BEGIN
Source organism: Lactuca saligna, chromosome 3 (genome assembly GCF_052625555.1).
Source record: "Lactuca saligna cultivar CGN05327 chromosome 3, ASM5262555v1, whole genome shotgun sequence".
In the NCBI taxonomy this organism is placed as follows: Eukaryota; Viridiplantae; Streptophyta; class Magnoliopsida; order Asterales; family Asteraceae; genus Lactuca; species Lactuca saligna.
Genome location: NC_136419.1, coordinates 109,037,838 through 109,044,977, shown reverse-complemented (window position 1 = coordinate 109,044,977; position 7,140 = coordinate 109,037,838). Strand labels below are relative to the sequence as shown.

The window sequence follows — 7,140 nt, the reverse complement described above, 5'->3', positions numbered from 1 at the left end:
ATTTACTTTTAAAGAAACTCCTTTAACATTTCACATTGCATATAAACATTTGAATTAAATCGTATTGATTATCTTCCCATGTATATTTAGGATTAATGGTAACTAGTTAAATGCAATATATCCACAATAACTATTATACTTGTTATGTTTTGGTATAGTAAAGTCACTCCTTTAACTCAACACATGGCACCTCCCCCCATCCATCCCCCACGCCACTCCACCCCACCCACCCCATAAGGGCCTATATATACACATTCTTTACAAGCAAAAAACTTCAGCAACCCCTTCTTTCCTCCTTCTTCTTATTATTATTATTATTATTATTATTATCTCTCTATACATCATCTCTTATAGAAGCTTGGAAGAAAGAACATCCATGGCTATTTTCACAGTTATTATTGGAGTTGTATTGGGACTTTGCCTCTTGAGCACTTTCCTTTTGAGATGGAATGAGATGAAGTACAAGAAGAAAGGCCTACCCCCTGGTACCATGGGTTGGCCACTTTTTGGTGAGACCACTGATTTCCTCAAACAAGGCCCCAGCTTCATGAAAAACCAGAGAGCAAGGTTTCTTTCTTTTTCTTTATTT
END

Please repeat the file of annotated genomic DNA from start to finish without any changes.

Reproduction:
Source organism: Lactuca saligna, chromosome 3 (genome assembly GCF_052625555.1).
Source record: "Lactuca saligna cultivar CGN05327 chromosome 3, ASM5262555v1, whole genome shotgun sequence".
In the NCBI taxonomy this organism is placed as follows: Eukaryota; Viridiplantae; Streptophyta; class Magnoliopsida; order Asterales; family Asteraceae; genus Lactuca; species Lactuca saligna.
Genome location: NC_136419.1, coordinates 109,037,838 through 109,044,977, shown reverse-complemented (window position 1 = coordinate 109,044,977; position 7,140 = coordinate 109,037,838). Strand labels below are relative to the sequence as shown.

The window sequence follows — 7,140 nt, the reverse complement described above, 5'->3', positions numbered from 1 at the left end:
ATTTACTTTTAAAGAAACTCCTTTAACATTTCACATTGCATATAAACATTTGAATTAAATCGTATTGATTATCTTCCCATGTATATTTAGGATTAATGGTAACTAGTTAAATGCAATATATCCACAATAACTATTATACTTGTTATGTTTTGGTATAGTAAAGTCACTCCTTTAACTCAACACATGGCACCTCCCCCCATCCATCCCCCACGCCACTCCACCCCACCCACCCCATAAGGGCCTATATATACACATTCTTTACAAGCAAAAAACTTCAGCAACCCCTTCTTTCCTCCTTCTTCTTATTATTATTATTATTATTATTATTATCTCTCTATACATCATCTCTTATAGAAGCTTGGAAGAAAGAACATCCATGGCTATTTTCACAGTTATTATTGGAGTTGTATTGGGACTTTGCCTCTTGAGCACTTTCCTTTTGAGATGGAATGAGATGAAGTACAAGAAGAAAGGCCTACCCCCTGGTACCATGGGTTGGCCACTTTTTGGTGAGACCACTGATTTCCTCAAACAAGGCCCCAGCTTCATGAAAAACCAGAGAGCAAGGTTTCTTTCTTTTTCTTTATTT